My God! Did I hurt her so badly that she refused to trust anyone after me? Did she really mean it when she cried out her love in my arms?

I hope I do not offend any romance novel lovers with my critique. Likely, there are good and well, not so good, ones. The one depicted here is in the latter category.

What do you think about romance novels?

 

NaNoWriMo – Writing on a Deadline and The Snowflake Method

NaNoWriMo (National Novel Writing Month) occurs every November, for the entire month. I’ve signed up for it, which doesn’t mean much really. No one is watching how much I produce, but the idea is to write 50,000 words in the month of November.

It’s all about quantity not quality. Mostly, experts agree that it is good to first get the story down on paper without paying attention to editing or making sure it’s “pretty”. That comes later.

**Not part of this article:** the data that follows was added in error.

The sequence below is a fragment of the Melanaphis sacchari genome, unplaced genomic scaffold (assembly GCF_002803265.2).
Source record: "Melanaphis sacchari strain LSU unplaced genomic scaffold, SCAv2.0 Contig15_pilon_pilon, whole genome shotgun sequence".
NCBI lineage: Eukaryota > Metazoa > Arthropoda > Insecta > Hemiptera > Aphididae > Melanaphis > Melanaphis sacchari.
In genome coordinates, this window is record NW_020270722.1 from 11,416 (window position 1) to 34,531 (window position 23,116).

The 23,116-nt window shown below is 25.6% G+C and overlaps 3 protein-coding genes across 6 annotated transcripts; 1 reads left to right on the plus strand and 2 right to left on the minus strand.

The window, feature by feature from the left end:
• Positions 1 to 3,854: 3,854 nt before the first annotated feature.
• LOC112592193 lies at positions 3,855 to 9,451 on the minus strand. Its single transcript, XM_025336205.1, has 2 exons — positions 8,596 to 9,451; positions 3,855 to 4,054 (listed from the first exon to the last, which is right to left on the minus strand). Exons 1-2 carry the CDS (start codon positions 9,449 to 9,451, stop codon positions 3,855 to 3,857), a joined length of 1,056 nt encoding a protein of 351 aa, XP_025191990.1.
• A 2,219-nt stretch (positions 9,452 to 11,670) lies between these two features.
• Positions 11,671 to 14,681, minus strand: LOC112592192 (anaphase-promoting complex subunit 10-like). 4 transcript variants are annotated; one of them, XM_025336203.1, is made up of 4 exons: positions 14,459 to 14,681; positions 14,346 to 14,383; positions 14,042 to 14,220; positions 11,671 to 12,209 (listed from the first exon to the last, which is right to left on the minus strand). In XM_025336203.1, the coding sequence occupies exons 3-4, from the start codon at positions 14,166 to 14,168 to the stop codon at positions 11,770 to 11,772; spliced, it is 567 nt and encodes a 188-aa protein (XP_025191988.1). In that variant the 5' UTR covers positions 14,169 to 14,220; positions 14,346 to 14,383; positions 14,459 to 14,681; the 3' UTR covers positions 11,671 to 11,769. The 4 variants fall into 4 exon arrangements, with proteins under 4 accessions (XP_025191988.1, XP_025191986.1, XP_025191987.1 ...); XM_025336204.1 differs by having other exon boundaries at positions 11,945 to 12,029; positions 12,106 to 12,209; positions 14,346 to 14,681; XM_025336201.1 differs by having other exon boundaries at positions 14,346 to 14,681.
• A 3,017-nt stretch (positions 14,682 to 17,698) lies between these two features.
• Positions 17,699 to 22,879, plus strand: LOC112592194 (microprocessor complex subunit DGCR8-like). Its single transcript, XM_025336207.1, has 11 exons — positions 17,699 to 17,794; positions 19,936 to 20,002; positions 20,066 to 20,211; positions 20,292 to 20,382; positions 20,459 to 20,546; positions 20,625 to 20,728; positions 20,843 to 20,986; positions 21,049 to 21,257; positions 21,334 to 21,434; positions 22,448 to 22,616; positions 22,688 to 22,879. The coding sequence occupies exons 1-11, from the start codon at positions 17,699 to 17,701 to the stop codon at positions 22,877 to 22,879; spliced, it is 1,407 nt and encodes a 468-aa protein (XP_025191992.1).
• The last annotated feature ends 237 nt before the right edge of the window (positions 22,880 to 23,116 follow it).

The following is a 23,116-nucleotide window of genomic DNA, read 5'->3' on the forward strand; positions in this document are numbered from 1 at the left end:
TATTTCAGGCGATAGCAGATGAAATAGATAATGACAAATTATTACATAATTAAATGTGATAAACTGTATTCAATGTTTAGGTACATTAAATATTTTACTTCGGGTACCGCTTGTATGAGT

50,000 words is a novella length, most books are over 100,000 words in length. My two books were upwards of that, 138,000 for Whatever Happened To Lily? and 150,000 for Second Stories. These books would both be considered too long by industry standards. An agent wouldn’t even look at a manuscript over 110,000 words. That would be for a non-classic: a romance novel, a cozy mystery, chick lit, contemporary fiction. But, of course, if you’re Jonathan Franzen, or some other extremely successful author, there is no limitation on the number of words you are allowed.

My next book will be more than 110,000 words so I’m hoping to write even more than the 50,000 words recommended by NaNoWriMo. To help me do that, I’ve been using the Snowflake Method, and if I can get all my outlining done, and notes written by the end of October, I’m going to try to write 2,000 words (average) per day.

Taking out one day when I have to babysit for my six-year-old grandson, and Thanksgiving, when I will be cooking and/or eating, it leaves 28 days of writing. That’s 60,000 words in 28 days, or over 2,100 words per writing day. I’ve had days when I’ve written over 4,000 words, so I think it is doable.